I still have constipation, some continued hairloss, underweight and undermuscled.

Quote
Is the carb requirement, for you, purely due to the recent talk (Stone, Harris, Roddy et al) of eating the arbitrary 50g carbs to keep out of starvation mode?
No, I was doing it before I read their writings on it. I didn't know that Harris had even wrote about starvation mode. I think I remember him saying that eating around 5% of calories as carbs is more efficient than eating ZC. However, I find when my plant carb intake gets above around 3-4% I start getting negative symptoms--and they aren't new symptoms, like many carb advocates try to claim. I've had the symptoms for a long time, they improved immediately when I started cutting back on carbs from around the 30-40% of calories range, they continued to improve with each incremental decrease in plant carb intake, and they worsen within less than 24 hours if I add back in too much plant carbs--and the symptoms quickly resolve again if I once again cut back on the carbs.

Like Lex I don't think that he or I and some other people have any carb requirement. I'm basically experimenting because I haven't reached Lex's level of success yet and my constipation is not resolving as quickly as his did, IIRC.

I'm neither a ZC zealot nor a fruit fanatic. I abhor zealotry in general, but if it turns out that only an extreme diet works for me in the longer run, then so be it.

Quote
Kyle and gs made useful suggestions I suspect.  gs, are those yacon similar to sweet potato?
I've been keeping my eye out for tubers and roots that are edible raw since before Matt Stone got popular. I finished my ZC experiment and started experimenting with adding back in various carbs before Danny became enamored of Matt, though Danny's and Stephen Guyenet's discussions of the subject have added to my interest. So far all I've found is daikon radish root, and it's good enough to stay on my menu. I haven't read much of Matt's stuff beyond learning what he was advocating and what was posted in this forum because his experience has been almost opposite mine in nearly every way and thus of little relevance to me. Danny at least does well on lots of meat, animal fat and pemmican, like I do. Matt gets warmer from eating starches and carbs whereas I get colder on carbs and instead get warmer on animal fats. Matt apparently can eat wheat whereas wheat is the worst of all foods for me. In these and other matters, my experience comes much closer to that of you, Lex, Dr. Harris, Michael Eades, Peter of Hyperlipid, Gary Taubes, and others. They provide more than enough material for me to read. One area where Matt and I are apparently similar is with dairy, which Matt seems to also fair poorly on--even raw milk--though it sounds like he has much less problems with it than I do.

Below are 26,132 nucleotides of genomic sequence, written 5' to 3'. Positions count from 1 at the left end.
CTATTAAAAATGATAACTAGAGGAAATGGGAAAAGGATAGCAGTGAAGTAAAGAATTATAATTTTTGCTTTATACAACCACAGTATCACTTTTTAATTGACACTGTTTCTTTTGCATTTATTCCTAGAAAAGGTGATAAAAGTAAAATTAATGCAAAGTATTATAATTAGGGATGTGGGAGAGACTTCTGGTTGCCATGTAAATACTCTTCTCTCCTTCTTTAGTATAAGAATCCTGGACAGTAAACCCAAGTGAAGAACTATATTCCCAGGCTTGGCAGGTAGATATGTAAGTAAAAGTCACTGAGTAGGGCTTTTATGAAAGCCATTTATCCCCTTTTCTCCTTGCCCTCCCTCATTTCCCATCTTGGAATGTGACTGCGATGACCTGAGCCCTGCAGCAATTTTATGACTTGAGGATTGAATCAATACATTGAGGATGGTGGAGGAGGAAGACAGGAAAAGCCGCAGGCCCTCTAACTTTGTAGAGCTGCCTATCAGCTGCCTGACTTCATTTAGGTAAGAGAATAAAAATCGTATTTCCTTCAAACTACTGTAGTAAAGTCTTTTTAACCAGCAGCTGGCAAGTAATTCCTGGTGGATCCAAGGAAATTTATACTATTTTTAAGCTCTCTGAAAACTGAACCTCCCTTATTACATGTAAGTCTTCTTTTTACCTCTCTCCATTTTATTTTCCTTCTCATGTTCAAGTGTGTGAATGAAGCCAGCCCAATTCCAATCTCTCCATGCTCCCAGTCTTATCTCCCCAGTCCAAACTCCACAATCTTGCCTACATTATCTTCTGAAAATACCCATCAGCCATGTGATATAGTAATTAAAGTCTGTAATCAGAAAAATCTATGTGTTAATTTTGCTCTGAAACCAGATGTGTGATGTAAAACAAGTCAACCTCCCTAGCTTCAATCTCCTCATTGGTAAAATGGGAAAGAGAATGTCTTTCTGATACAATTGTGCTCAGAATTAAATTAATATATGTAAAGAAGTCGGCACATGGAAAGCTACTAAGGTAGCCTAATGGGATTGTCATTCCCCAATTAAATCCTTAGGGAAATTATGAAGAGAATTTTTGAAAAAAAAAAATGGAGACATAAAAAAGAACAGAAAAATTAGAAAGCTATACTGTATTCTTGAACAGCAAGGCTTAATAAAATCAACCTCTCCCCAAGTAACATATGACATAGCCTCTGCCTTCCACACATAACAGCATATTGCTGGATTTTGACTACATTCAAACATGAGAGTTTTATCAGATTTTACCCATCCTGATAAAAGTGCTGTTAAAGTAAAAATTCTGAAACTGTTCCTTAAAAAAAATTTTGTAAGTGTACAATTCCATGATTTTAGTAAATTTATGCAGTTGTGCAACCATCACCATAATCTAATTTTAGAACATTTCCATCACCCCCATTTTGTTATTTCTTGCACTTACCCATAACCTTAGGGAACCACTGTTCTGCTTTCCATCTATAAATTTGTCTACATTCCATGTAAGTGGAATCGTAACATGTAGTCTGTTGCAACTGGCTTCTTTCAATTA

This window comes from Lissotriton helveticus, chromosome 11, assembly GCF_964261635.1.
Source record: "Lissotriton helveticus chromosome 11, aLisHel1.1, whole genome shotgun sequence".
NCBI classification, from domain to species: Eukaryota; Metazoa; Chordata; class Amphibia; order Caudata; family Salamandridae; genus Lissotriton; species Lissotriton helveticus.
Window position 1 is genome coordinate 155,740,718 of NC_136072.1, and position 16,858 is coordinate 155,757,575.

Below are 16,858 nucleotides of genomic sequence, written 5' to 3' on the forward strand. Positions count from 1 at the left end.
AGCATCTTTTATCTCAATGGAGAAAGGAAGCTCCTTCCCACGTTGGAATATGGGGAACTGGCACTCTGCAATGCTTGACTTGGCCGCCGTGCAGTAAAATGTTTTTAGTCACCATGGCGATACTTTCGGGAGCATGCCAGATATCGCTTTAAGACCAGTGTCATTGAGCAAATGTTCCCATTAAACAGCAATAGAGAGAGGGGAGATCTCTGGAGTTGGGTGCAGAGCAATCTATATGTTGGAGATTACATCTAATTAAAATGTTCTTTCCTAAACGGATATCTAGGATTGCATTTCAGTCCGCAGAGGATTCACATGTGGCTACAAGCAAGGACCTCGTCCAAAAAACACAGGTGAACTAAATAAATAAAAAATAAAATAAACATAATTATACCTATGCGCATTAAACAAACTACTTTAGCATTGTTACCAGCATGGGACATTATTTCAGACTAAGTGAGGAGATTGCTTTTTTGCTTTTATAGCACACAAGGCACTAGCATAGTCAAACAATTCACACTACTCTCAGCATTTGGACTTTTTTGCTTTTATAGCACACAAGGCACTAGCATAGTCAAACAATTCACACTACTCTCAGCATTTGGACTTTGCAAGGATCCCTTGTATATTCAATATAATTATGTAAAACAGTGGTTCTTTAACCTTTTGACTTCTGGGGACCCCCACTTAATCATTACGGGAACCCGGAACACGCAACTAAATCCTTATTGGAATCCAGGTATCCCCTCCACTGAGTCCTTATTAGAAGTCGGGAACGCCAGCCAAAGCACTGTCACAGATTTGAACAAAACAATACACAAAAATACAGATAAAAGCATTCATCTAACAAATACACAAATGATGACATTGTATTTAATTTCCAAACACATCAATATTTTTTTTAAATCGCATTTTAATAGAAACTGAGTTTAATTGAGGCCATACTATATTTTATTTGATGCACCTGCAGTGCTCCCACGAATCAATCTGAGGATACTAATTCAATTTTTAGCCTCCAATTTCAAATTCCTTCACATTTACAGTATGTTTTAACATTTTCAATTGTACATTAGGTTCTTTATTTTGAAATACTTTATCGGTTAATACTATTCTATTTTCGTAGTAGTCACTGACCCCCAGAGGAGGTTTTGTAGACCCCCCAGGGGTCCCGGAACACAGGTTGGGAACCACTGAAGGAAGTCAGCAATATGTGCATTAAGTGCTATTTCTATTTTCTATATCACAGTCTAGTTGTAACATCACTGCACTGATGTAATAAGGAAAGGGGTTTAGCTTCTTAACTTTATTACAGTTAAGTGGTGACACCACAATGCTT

Quote